weather forecast, but you're right, that's going to have a huge bearing on what happens tonight.

QUEST: Brian, thank you for putting context into these difficult matters, we appreciate it. Brian Todd who's in Charlotte and we'll come back the

moment there is more to report.

In terms of the place itself. Well, Charlotte, in North Carolina, the state has had one of the fastest rates of economic growth anywhere in the

United States. When you thing about these Southern belts, the sun belts, if you like, which have had such tremendous growth as people have flocked

to those parts of the world. Not least at which because they have antiunion rules. They are seen as a free work state, so open state. CNN's

Clare Sebastian now explains the unrest that's burst out in Charlotte is putting that prosperity under some question.


CLARE SEBASTIAN, CNNMONEY CORRESPONDENT (voice-over): As protests grip Charlotte, North Carolina, the city's mayor is trying to put a brave face

on the situation.

JENNIFER ROBERTS, CHARLOTTE MAYOR: The city is open for business today. Our transit system is running. Our businesses are open.

SEBASTIAN: And yet the violence in North Carolina's business capital poses a threat, not only to the streets but to the state's finances. Finance

that's are already reeling from another blow earlier this year when the state passed laws that discriminate against the LGBT community. The

violence now putting Charlotte in another bad light.

RICK ROTHACKER, REPORTER, CHARLOTTE OBSERVER: It's not good for the image of the city. It's not good for people psyche and I think that coming on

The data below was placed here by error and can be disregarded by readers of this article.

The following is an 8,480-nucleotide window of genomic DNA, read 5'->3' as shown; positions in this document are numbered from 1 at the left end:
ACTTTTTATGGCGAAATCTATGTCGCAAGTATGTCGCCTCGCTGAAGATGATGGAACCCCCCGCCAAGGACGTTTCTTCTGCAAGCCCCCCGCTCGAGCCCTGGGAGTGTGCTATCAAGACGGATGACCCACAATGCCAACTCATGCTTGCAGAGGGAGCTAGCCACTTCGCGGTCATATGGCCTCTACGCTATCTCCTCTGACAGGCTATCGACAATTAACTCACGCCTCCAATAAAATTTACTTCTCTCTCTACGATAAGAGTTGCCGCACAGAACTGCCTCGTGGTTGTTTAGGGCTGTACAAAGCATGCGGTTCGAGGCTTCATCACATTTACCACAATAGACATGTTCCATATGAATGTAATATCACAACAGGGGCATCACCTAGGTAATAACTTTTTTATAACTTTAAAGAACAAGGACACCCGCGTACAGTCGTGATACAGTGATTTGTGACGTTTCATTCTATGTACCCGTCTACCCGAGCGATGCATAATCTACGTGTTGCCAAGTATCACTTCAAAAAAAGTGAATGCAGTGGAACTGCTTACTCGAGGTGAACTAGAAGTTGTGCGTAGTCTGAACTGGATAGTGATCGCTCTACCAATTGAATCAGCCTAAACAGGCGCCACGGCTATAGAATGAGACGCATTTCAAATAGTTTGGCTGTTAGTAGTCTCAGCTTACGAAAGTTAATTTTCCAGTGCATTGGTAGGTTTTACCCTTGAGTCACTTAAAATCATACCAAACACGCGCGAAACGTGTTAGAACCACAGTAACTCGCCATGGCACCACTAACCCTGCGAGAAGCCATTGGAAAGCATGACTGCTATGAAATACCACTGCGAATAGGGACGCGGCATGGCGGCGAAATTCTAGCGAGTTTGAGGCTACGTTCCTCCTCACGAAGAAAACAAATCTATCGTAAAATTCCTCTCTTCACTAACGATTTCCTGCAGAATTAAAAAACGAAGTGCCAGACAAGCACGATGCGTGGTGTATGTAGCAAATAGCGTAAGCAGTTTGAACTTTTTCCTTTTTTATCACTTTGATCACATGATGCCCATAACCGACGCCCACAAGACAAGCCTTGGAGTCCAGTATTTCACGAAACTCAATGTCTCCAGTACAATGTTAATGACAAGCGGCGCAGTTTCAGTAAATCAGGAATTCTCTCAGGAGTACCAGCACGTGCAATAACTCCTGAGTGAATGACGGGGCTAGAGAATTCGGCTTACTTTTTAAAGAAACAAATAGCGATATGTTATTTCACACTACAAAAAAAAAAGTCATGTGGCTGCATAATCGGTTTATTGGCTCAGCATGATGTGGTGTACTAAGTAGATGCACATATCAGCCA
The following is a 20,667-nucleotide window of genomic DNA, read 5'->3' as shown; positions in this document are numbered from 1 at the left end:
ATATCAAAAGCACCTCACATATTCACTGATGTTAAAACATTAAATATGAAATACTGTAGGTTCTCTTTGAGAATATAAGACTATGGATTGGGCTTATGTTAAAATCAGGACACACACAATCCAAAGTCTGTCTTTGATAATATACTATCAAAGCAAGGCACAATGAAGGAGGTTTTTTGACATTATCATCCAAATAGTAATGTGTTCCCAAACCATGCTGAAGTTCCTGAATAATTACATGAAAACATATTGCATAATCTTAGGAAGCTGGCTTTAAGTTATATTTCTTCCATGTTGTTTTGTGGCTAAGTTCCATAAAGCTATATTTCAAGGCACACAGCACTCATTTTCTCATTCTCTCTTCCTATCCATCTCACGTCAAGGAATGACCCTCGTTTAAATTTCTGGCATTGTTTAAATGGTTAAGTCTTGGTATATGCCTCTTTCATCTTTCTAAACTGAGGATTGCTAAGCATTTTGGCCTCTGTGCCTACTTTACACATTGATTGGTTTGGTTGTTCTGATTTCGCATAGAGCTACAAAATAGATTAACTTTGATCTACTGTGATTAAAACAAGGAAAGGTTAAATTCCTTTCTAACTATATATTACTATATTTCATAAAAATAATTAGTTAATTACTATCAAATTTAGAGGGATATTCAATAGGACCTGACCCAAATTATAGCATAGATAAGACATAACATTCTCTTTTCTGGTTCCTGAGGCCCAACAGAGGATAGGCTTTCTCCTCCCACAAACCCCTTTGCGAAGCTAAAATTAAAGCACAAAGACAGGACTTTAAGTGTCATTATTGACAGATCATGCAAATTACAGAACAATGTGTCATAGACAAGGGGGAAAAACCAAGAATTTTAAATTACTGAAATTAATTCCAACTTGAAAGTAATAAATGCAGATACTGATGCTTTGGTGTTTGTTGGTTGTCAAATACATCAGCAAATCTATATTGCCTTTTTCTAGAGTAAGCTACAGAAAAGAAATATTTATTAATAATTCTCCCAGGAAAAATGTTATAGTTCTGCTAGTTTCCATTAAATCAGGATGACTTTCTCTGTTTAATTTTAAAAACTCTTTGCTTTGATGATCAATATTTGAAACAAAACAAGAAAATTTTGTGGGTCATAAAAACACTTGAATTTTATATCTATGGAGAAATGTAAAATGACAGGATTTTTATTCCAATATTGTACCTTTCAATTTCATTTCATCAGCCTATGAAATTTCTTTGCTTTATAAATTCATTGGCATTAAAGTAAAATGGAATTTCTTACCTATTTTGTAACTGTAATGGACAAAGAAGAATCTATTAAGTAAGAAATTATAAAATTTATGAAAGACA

top of some of the anxiety we've had over the LGBT law, and see some of the economic it's from that. It is an odd time right now for Charlotte.

SEBASTIAN: Because of that LGBT controversy millions of dollars in business has been lost. Money from sporting events that were moved like

the NBA All-Star Game and concerts that were canceled by the likes of Bruce Springsteen, Ringo Starr and Demi Lovato. Before all this happened though,

Charlotte and North Carolina had been on a roll in recent years. Bank of America is based there, as well as Wachovia, which is now a part of Wells

Fargo. It's also home to the largest U.S. utility, Duke Energy.

PETER SHANKMAN, MARKETING EXPERT, ENTREPRENEUR: In the late 90s, I mean it was blowing up. You could not find an apartment. You couldn't find a

home. Everything was sky high pricewise. Every company in the financial sector, and a lot of the tech sector as well, was moving down there.

SEBASTIAN: And yet violence this week shows, not everyone benefits from the growth. Especially in Charlotte's African-American community. The

states African-American unemployment rate was over 10 percent last year compared with under 5 percent of the state's white population. Experts say

the state has to do something to address social and economic issues.

SHANKMAN: It is seen as a state that isn't in line with a lot of the other sections of the country. You're not going to attract great talent if